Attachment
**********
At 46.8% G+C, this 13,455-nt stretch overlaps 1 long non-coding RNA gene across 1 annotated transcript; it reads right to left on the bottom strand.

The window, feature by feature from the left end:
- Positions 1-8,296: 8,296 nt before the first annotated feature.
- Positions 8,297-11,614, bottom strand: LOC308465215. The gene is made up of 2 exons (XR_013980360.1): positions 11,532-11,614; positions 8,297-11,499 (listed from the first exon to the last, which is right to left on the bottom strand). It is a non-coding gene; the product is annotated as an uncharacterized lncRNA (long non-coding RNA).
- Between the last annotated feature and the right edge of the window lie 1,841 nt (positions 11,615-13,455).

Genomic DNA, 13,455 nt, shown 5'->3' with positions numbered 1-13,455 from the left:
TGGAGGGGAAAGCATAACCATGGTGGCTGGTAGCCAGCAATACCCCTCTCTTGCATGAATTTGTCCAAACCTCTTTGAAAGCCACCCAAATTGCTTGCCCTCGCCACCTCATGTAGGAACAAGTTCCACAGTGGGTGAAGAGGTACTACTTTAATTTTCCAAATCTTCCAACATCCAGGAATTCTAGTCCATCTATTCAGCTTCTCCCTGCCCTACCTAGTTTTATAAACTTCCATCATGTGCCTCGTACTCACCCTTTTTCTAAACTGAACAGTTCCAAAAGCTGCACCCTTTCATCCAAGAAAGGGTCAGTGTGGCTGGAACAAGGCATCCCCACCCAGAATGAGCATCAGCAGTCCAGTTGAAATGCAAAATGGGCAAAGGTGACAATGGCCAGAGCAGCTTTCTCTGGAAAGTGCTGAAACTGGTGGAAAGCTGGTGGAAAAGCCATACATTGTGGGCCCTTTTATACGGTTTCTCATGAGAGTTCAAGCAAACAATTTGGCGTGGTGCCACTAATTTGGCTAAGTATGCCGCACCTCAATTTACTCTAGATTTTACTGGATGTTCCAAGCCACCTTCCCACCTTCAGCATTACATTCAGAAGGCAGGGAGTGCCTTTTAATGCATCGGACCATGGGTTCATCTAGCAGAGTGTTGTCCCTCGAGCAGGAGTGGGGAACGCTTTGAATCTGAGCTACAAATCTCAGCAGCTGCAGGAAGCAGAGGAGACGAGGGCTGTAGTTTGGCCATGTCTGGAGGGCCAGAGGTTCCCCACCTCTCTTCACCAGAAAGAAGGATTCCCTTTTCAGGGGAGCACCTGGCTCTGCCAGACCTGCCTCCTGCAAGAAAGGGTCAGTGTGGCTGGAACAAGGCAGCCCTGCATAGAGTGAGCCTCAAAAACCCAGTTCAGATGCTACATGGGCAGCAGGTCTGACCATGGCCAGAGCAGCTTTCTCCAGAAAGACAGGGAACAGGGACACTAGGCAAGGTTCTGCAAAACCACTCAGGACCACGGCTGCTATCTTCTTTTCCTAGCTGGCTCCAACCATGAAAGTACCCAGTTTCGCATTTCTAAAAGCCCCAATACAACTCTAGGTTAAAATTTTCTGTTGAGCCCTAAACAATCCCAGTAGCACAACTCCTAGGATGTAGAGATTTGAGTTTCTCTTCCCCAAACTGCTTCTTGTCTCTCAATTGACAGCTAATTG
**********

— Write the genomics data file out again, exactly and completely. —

At 46.8% G+C, this 13,455-nt stretch overlaps 1 long non-coding RNA gene across 1 annotated transcript; it reads right to left on the bottom strand.

The window, feature by feature from the left end:
- Positions 1-8,296: 8,296 nt before the first annotated feature.
- Positions 8,297-11,614, bottom strand: LOC308465215. The gene is made up of 2 exons (XR_013980360.1): positions 11,532-11,614; positions 8,297-11,499 (listed from the first exon to the last, which is right to left on the bottom strand). It is a non-coding gene; the product is annotated as an uncharacterized lncRNA (long non-coding RNA).
- Between the last annotated feature and the right edge of the window lie 1,841 nt (positions 11,615-13,455).

Genomic DNA, 13,455 nt, shown 5'->3' with positions numbered 1-13,455 from the left:
TGGAGGGGAAAGCATAACCATGGTGGCTGGTAGCCAGCAATACCCCTCTCTTGCATGAATTTGTCCAAACCTCTTTGAAAGCCACCCAAATTGCTTGCCCTCGCCACCTCATGTAGGAACAAGTTCCACAGTGGGTGAAGAGGTACTACTTTAATTTTCCAAATCTTCCAACATCCAGGAATTCTAGTCCATCTATTCAGCTTCTCCCTGCCCTACCTAGTTTTATAAACTTCCATCATGTGCCTCGTACTCACCCTTTTTCTAAACTGAACAGTTCCAAAAGCTGCACCCTTTCATCCAAGAAAGGGTCAGTGTGGCTGGAACAAGGCATCCCCACCCAGAATGAGCATCAGCAGTCCAGTTGAAATGCAAAATGGGCAAAGGTGACAATGGCCAGAGCAGCTTTCTCTGGAAAGTGCTGAAACTGGTGGAAAGCTGGTGGAAAAGCCATACATTGTGGGCCCTTTTATACGGTTTCTCATGAGAGTTCAAGCAAACAATTTGGCGTGGTGCCACTAATTTGGCTAAGTATGCCGCACCTCAATTTACTCTAGATTTTACTGGATGTTCCAAGCCACCTTCCCACCTTCAGCATTACATTCAGAAGGCAGGGAGTGCCTTTTAATGCATCGGACCATGGGTTCATCTAGCAGAGTGTTGTCCCTCGAGCAGGAGTGGGGAACGCTTTGAATCTGAGCTACAAATCTCAGCAGCTGCAGGAAGCAGAGGAGACGAGGGCTGTAGTTTGGCCATGTCTGGAGGGCCAGAGGTTCCCCACCTCTCTTCACCAGAAAGAAGGATTCCCTTTTCAGGGGAGCACCTGGCTCTGCCAGACCTGCCTCCTGCAAGAAAGGGTCAGTGTGGCTGGAACAAGGCAGCCCTGCATAGAGTGAGCCTCAAAAACCCAGTTCAGATGCTACATGGGCAGCAGGTCTGACCATGGCCAGAGCAGCTTTCTCCAGAAAGACAGGGAACAGGGACACTAGGCAAGGTTCTGCAAAACCACTCAGGACCACGGCTGCTATCTTCTTTTCCTAGCTGGCTCCAACCATGAAAGTACCCAGTTTCGCATTTCTAAAAGCCCCAATACAACTCTAGGTTAAAATTTTCTGTTGAGCCCTAAACAATCCCAGTAGCACAACTCCTAGGATGTAGAGATTTGAGTTTCTCTTCCCCAAACTGCTTCTTGTCTCTCAATTGACAGCTAATTG